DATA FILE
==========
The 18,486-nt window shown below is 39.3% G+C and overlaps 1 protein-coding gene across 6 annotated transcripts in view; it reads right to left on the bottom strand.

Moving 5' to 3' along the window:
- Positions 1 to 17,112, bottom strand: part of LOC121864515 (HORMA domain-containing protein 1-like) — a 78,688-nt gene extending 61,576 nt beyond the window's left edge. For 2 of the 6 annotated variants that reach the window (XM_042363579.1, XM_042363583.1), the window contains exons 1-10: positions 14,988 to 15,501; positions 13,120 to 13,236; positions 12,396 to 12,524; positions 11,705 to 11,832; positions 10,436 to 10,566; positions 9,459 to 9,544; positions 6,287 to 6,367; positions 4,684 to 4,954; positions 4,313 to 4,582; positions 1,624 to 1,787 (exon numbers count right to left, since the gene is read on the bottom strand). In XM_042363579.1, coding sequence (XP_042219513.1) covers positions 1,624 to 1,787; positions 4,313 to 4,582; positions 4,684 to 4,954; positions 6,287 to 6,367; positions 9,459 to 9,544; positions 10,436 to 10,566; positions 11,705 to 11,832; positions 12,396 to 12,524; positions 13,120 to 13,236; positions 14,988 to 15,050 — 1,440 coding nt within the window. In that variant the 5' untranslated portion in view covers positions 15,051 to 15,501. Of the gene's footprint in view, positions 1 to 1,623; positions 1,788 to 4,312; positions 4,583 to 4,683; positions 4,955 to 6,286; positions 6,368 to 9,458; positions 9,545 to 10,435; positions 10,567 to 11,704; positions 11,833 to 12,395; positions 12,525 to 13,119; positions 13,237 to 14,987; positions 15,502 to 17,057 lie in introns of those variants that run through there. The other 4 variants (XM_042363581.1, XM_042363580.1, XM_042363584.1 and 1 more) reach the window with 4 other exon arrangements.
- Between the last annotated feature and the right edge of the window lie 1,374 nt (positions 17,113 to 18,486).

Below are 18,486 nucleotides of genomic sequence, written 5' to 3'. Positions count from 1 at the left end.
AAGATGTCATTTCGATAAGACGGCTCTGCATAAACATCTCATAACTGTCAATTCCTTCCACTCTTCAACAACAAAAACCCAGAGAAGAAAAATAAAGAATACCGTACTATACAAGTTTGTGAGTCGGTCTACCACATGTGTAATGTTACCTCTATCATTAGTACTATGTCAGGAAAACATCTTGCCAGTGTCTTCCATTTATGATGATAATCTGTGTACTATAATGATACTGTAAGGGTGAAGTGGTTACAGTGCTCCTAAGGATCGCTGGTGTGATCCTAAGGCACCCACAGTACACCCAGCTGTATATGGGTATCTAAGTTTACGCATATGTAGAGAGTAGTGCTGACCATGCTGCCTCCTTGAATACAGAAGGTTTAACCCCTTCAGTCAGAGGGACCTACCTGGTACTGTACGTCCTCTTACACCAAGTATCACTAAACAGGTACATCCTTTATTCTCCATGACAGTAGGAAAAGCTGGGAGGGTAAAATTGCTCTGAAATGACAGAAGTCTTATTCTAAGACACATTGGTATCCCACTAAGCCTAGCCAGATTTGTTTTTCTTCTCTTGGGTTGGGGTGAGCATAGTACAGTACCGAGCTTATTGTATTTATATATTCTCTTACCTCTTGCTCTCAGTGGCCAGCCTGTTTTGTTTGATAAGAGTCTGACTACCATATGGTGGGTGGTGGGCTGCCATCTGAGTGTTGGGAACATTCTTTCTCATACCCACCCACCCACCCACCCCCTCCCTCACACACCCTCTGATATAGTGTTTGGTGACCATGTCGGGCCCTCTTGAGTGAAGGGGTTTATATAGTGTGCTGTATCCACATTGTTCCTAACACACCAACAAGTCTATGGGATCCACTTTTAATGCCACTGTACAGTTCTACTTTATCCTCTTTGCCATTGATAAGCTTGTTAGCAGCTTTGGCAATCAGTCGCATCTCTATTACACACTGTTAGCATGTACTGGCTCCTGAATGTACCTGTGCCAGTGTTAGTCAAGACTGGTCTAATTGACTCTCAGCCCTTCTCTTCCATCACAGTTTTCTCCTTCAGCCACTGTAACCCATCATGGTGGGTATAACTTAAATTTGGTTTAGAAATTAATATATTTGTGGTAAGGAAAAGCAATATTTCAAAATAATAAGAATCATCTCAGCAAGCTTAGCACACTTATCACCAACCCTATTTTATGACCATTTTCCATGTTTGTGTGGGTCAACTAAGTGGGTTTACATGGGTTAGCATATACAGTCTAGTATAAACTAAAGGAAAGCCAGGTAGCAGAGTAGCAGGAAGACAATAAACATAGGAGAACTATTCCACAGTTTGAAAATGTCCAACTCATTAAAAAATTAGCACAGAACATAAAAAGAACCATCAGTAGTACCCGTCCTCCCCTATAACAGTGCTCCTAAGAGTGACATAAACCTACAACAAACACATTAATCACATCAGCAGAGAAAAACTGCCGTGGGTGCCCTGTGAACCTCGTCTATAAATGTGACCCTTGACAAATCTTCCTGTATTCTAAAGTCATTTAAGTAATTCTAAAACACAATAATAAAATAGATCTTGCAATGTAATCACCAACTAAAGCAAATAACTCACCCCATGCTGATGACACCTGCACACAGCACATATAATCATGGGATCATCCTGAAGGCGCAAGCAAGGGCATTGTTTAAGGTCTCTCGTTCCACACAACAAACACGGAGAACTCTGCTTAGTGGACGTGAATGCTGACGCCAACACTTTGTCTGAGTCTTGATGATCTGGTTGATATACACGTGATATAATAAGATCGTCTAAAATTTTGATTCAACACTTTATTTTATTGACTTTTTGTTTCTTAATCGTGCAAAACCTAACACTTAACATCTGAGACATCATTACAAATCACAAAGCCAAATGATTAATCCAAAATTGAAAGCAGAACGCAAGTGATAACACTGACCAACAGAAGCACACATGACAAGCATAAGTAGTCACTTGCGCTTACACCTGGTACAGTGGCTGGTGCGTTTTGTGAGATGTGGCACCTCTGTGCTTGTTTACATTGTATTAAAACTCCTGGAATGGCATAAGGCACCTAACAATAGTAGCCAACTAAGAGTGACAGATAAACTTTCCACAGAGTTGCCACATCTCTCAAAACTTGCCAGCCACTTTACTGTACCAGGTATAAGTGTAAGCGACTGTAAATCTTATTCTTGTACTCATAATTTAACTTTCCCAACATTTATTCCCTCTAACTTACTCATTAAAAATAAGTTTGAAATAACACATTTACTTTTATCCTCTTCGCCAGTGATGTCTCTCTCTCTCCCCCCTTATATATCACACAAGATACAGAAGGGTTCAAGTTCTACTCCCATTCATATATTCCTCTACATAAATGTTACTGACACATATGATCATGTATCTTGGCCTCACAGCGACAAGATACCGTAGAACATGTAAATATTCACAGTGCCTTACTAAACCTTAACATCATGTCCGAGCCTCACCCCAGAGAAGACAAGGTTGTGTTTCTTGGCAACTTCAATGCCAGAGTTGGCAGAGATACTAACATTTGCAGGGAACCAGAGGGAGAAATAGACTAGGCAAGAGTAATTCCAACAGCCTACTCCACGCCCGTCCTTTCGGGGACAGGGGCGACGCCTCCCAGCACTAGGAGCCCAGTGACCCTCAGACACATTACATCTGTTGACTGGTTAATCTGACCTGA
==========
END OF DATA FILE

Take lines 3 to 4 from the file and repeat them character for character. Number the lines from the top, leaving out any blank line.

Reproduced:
- Positions 1 to 17,112, bottom strand: part of LOC121864515 (HORMA domain-containing protein 1-like) — a 78,688-nt gene extending 61,576 nt beyond the window's left edge. For 2 of the 6 annotated variants that reach the window (XM_042363579.1, XM_042363583.1), the window contains exons 1-10: positions 14,988 to 15,501; positions 13,120 to 13,236; positions 12,396 to 12,524; positions 11,705 to 11,832; positions 10,436 to 10,566; positions 9,459 to 9,544; positions 6,287 to 6,367; positions 4,684 to 4,954; positions 4,313 to 4,582; positions 1,624 to 1,787 (exon numbers count right to left, since the gene is read on the bottom strand). In XM_042363579.1, coding sequence (XP_042219513.1) covers positions 1,624 to 1,787; positions 4,313 to 4,582; positions 4,684 to 4,954; positions 6,287 to 6,367; positions 9,459 to 9,544; positions 10,436 to 10,566; positions 11,705 to 11,832; positions 12,396 to 12,524; positions 13,120 to 13,236; positions 14,988 to 15,050 — 1,440 coding nt within the window. In that variant the 5' untranslated portion in view covers positions 15,051 to 15,501. Of the gene's footprint in view, positions 1 to 1,623; positions 1,788 to 4,312; positions 4,583 to 4,683; positions 4,955 to 6,286; positions 6,368 to 9,458; positions 9,545 to 10,435; positions 10,567 to 11,704; positions 11,833 to 12,395; positions 12,525 to 13,119; positions 13,237 to 14,987; positions 15,502 to 17,057 lie in introns of those variants that run through there. The other 4 variants (XM_042363581.1, XM_042363580.1, XM_042363584.1 and 1 more) reach the window with 4 other exon arrangements.
- Between the last annotated feature and the right edge of the window lie 1,374 nt (positions 17,113 to 18,486).